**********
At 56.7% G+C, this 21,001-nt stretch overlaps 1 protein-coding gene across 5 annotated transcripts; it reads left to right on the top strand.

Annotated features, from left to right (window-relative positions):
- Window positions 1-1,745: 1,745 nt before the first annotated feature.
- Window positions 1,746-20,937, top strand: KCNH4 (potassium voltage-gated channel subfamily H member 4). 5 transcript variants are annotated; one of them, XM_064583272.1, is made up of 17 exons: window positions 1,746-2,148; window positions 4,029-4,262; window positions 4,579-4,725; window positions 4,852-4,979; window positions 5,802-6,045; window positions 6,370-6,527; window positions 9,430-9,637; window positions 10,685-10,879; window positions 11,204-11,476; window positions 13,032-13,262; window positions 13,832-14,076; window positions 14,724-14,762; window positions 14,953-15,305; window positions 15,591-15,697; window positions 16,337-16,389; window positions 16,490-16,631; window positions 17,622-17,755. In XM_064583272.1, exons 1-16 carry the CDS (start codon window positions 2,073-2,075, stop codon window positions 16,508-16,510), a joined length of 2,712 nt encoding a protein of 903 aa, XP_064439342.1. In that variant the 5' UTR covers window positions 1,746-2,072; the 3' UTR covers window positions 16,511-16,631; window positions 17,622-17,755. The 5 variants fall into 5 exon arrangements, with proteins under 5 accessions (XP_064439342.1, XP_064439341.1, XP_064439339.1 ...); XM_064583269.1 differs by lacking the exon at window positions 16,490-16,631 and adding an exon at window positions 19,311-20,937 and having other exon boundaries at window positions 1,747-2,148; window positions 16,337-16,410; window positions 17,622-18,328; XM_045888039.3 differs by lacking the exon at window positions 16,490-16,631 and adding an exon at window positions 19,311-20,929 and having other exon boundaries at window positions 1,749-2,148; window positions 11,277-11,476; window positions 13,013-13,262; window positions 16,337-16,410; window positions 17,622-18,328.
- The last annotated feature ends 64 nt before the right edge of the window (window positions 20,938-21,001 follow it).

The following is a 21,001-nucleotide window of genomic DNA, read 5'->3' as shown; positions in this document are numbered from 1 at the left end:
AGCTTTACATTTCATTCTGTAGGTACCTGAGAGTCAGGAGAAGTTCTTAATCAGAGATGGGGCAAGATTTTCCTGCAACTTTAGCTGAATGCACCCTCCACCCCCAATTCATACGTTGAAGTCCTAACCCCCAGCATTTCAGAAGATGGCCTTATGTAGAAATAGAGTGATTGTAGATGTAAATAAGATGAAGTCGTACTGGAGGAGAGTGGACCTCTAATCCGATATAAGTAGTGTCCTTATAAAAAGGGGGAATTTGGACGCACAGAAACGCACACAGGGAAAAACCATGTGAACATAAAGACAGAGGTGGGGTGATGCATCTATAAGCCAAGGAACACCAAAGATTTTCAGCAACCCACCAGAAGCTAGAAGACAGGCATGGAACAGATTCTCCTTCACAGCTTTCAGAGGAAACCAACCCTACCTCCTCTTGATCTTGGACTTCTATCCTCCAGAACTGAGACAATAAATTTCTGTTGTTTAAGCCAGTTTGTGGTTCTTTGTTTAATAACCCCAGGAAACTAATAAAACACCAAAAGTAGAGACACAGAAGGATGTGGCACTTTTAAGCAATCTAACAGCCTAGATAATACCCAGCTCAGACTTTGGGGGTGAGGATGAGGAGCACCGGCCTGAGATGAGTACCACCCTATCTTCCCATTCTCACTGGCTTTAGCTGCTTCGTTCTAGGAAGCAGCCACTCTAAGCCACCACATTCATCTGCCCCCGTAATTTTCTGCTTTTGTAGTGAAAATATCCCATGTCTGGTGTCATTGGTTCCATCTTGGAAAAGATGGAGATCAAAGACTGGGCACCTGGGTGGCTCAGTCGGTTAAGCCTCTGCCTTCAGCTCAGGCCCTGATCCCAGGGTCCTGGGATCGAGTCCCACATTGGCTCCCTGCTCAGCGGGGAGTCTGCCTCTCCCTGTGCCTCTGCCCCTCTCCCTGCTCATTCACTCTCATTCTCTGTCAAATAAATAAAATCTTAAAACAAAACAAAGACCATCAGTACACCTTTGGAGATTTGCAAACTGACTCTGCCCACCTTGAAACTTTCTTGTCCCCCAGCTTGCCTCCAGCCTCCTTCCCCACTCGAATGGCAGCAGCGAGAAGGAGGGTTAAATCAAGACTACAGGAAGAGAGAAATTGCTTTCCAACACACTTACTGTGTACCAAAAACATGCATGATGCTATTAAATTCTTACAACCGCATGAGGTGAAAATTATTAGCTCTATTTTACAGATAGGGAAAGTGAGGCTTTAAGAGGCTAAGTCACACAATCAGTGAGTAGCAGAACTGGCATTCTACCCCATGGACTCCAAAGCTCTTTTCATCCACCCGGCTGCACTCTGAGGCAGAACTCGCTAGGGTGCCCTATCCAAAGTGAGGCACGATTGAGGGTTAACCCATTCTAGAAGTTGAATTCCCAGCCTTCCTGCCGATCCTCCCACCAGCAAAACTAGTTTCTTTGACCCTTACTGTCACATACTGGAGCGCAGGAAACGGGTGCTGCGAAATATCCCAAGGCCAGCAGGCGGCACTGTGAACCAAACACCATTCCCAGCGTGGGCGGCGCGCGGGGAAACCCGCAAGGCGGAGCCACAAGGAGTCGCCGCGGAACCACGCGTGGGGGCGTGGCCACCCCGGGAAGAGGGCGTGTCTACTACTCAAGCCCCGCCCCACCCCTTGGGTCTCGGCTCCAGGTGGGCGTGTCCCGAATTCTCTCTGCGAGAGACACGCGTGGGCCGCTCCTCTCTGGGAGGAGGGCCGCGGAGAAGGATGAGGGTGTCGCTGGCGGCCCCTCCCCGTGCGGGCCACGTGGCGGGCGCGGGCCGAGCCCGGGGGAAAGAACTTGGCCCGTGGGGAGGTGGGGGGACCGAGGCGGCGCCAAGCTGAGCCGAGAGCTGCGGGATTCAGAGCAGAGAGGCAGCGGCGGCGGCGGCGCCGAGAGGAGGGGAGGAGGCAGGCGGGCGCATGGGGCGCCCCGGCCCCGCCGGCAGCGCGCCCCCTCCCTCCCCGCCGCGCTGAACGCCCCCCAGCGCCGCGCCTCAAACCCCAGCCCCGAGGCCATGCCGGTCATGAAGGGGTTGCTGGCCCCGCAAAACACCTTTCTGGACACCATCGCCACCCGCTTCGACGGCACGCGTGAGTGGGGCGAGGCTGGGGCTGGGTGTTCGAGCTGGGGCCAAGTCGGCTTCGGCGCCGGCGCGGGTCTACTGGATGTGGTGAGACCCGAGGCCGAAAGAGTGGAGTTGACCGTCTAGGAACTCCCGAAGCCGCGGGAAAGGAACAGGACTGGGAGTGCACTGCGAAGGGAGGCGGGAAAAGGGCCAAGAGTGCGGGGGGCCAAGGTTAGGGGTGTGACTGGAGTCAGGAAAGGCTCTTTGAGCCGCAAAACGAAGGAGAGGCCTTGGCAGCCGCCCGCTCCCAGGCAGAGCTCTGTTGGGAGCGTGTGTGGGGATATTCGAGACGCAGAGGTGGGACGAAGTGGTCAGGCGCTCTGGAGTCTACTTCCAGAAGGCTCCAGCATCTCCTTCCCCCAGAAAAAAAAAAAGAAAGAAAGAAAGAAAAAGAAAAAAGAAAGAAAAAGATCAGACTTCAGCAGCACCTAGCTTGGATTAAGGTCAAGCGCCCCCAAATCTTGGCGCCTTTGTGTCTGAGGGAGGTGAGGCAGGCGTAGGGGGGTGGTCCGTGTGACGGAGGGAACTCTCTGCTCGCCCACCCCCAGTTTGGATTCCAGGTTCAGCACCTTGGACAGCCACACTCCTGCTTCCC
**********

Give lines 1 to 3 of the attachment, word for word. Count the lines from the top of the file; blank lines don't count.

At 56.7% G+C, this 21,001-nt stretch overlaps 1 protein-coding gene across 5 annotated transcripts; it reads left to right on the top strand.

Annotated features, from left to right (window-relative positions):
- Window positions 1-1,745: 1,745 nt before the first annotated feature.